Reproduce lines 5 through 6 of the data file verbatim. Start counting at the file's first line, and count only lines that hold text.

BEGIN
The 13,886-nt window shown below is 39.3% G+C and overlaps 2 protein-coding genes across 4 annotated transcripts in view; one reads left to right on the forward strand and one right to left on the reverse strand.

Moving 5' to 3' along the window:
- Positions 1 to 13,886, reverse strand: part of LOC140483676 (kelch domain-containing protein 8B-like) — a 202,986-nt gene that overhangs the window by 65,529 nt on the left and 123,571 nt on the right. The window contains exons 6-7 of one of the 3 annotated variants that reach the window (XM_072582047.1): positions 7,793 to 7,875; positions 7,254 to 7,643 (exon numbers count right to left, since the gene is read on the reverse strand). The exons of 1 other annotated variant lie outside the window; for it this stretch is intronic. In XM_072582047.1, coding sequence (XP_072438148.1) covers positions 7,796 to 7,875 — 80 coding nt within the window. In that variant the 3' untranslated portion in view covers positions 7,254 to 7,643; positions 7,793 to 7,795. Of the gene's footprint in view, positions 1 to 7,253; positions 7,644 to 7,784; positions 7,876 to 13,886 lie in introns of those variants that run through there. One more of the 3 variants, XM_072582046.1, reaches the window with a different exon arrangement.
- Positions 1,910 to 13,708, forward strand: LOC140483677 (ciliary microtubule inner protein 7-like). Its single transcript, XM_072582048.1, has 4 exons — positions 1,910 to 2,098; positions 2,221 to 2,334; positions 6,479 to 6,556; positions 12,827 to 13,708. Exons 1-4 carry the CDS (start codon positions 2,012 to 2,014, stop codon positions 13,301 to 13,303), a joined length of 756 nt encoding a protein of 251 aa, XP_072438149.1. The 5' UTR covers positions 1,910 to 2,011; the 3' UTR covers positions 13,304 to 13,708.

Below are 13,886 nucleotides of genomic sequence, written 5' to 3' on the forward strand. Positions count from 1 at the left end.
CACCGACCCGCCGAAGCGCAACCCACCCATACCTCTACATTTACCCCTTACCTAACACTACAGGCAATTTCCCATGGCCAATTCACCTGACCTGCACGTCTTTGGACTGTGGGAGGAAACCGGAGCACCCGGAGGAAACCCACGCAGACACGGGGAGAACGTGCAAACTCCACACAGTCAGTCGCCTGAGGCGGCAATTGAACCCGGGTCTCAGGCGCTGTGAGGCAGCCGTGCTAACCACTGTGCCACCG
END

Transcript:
Below are 13,886 nucleotides of genomic sequence, written 5' to 3' on the forward strand. Positions count from 1 at the left end.
CACCGACCCGCCGAAGCGCAACCCACCCATACCTCTACATTTACCCCTTACCTAACACTACAGGCAATTTCCCATGGCCAATTCACCTGACCTGCACGTCTTTGGACTGTGGGAGGAAACCGGAGCACCCGGAGGAAACCCACGCAGACACGGGGAGAACGTGCAAACTCCACACAGTCAGTCGCCTGAGGCGGCAATTGAACCCGGGTCTCAGGCGCTGTGAGGCAGCCGTGCTAACCACTGTGCCACCG